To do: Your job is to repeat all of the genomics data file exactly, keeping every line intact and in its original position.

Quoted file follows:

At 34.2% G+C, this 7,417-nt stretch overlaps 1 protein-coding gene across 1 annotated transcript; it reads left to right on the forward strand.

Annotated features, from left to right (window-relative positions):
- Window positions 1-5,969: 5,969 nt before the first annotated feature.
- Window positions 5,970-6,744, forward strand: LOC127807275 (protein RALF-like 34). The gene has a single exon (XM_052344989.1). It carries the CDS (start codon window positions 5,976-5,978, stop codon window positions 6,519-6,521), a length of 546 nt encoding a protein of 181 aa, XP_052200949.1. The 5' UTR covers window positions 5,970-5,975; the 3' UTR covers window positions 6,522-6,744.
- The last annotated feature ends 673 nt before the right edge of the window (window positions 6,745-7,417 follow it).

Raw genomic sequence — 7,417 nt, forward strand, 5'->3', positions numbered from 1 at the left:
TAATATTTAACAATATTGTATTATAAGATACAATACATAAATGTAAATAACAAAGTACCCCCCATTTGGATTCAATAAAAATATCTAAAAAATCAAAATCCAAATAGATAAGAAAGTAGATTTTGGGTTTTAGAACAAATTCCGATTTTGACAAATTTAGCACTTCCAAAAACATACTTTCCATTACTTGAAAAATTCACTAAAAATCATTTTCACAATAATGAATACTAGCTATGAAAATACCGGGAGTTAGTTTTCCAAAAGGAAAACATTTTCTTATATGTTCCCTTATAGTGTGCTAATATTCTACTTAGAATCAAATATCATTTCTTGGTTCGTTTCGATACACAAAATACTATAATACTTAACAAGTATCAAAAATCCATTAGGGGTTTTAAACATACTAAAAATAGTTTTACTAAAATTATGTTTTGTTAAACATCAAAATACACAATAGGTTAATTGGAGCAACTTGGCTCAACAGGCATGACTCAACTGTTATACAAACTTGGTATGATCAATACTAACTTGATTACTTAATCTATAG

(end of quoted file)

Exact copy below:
At 34.2% G+C, this 7,417-nt stretch overlaps 1 protein-coding gene across 1 annotated transcript; it reads left to right on the forward strand.

Annotated features, from left to right (window-relative positions):
- Window positions 1-5,969: 5,969 nt before the first annotated feature.
- Window positions 5,970-6,744, forward strand: LOC127807275 (protein RALF-like 34). The gene has a single exon (XM_052344989.1). It carries the CDS (start codon window positions 5,976-5,978, stop codon window positions 6,519-6,521), a length of 546 nt encoding a protein of 181 aa, XP_052200949.1. The 5' UTR covers window positions 5,970-5,975; the 3' UTR covers window positions 6,522-6,744.
- The last annotated feature ends 673 nt before the right edge of the window (window positions 6,745-7,417 follow it).

Raw genomic sequence — 7,417 nt, forward strand, 5'->3', positions numbered from 1 at the left:
TAATATTTAACAATATTGTATTATAAGATACAATACATAAATGTAAATAACAAAGTACCCCCCATTTGGATTCAATAAAAATATCTAAAAAATCAAAATCCAAATAGATAAGAAAGTAGATTTTGGGTTTTAGAACAAATTCCGATTTTGACAAATTTAGCACTTCCAAAAACATACTTTCCATTACTTGAAAAATTCACTAAAAATCATTTTCACAATAATGAATACTAGCTATGAAAATACCGGGAGTTAGTTTTCCAAAAGGAAAACATTTTCTTATATGTTCCCTTATAGTGTGCTAATATTCTACTTAGAATCAAATATCATTTCTTGGTTCGTTTCGATACACAAAATACTATAATACTTAACAAGTATCAAAAATCCATTAGGGGTTTTAAACATACTAAAAATAGTTTTACTAAAATTATGTTTTGTTAAACATCAAAATACACAATAGGTTAATTGGAGCAACTTGGCTCAACAGGCATGACTCAACTGTTATACAAACTTGGTATGATCAATACTAACTTGATTACTTAATCTATAG